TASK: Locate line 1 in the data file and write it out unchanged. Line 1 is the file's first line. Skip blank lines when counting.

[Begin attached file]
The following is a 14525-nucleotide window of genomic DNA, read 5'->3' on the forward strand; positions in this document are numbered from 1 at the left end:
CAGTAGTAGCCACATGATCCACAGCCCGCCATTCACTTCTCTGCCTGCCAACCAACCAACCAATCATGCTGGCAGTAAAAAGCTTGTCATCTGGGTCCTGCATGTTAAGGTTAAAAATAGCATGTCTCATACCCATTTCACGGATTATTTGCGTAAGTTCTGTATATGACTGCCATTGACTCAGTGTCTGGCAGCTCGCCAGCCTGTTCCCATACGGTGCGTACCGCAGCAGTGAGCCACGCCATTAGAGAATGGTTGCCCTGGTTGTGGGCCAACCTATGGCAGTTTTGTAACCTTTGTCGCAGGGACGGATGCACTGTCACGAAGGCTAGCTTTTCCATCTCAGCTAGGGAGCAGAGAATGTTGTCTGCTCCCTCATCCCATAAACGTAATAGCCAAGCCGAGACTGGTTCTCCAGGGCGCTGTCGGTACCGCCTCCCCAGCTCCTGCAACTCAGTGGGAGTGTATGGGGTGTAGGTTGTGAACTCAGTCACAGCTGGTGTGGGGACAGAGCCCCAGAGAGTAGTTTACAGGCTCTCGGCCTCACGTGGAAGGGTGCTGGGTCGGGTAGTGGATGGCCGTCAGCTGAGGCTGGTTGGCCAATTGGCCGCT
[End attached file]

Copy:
The following is a 14525-nucleotide window of genomic DNA, read 5'->3' on the forward strand; positions in this document are numbered from 1 at the left end: